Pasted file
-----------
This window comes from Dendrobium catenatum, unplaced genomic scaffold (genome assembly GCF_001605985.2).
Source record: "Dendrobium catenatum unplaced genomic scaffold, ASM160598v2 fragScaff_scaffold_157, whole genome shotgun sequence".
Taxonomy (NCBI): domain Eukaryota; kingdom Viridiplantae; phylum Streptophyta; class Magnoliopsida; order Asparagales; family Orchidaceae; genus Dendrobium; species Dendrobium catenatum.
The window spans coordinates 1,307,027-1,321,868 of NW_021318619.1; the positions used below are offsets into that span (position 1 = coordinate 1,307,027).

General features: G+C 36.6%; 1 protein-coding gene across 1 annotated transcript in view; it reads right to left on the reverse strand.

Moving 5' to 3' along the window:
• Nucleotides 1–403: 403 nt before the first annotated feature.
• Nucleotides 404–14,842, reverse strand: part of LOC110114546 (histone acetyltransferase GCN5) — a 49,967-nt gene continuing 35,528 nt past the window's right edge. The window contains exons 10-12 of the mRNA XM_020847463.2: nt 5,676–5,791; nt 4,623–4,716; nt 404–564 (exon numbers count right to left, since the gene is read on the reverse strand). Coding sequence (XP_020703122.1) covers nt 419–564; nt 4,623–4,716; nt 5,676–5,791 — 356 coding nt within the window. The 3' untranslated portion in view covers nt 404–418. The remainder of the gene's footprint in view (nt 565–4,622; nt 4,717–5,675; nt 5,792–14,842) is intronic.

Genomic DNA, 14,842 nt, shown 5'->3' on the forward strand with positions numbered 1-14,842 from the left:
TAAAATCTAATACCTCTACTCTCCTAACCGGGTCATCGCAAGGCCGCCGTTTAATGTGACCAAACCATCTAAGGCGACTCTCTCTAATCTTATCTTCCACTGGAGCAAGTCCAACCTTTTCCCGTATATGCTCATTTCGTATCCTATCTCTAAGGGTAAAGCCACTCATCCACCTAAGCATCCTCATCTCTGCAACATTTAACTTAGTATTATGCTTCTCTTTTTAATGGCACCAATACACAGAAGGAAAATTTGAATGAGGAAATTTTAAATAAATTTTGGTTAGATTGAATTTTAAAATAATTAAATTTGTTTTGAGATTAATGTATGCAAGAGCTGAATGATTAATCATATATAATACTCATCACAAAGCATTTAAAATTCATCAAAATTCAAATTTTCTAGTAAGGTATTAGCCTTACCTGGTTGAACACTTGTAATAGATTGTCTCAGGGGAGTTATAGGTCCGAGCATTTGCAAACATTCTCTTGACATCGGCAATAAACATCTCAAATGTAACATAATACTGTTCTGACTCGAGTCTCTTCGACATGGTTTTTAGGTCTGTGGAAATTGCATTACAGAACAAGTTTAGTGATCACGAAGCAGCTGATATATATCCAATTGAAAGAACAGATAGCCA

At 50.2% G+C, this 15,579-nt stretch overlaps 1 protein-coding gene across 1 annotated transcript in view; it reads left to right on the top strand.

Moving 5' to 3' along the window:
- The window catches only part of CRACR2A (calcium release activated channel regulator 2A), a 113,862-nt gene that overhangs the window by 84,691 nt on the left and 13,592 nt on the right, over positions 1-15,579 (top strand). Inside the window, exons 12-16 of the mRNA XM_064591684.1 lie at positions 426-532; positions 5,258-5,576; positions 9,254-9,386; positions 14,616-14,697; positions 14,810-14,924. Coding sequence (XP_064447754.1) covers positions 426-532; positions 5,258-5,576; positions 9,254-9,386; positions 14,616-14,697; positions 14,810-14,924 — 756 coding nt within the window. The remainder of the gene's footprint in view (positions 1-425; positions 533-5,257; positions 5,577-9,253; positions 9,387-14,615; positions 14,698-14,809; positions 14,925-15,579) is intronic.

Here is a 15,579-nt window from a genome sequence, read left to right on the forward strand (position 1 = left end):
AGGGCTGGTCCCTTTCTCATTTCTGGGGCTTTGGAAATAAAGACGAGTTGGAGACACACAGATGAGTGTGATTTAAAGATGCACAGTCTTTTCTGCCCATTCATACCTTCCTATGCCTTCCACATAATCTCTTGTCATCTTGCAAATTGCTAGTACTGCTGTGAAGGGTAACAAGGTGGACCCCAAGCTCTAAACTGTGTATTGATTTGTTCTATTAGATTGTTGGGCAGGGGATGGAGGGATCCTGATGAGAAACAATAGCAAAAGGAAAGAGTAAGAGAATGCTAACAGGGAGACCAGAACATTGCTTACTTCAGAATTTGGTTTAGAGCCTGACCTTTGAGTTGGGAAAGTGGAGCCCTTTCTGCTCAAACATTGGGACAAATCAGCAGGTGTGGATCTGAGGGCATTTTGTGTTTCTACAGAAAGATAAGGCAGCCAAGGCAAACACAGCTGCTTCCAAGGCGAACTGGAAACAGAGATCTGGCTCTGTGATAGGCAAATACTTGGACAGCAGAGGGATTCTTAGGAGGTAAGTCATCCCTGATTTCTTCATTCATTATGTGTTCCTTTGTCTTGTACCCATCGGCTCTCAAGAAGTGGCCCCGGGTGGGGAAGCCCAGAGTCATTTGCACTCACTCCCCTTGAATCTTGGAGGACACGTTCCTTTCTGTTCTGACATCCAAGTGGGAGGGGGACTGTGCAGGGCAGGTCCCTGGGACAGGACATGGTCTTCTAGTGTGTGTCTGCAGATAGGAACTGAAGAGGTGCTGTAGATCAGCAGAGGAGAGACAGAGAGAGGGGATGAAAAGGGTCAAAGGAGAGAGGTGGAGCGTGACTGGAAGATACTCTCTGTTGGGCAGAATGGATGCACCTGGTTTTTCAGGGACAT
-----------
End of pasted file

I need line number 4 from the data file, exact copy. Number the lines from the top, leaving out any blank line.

The window spans coordinates 1,307,027-1,321,868 of NW_021318619.1; the positions used below are offsets into that span (position 1 = coordinate 1,307,027).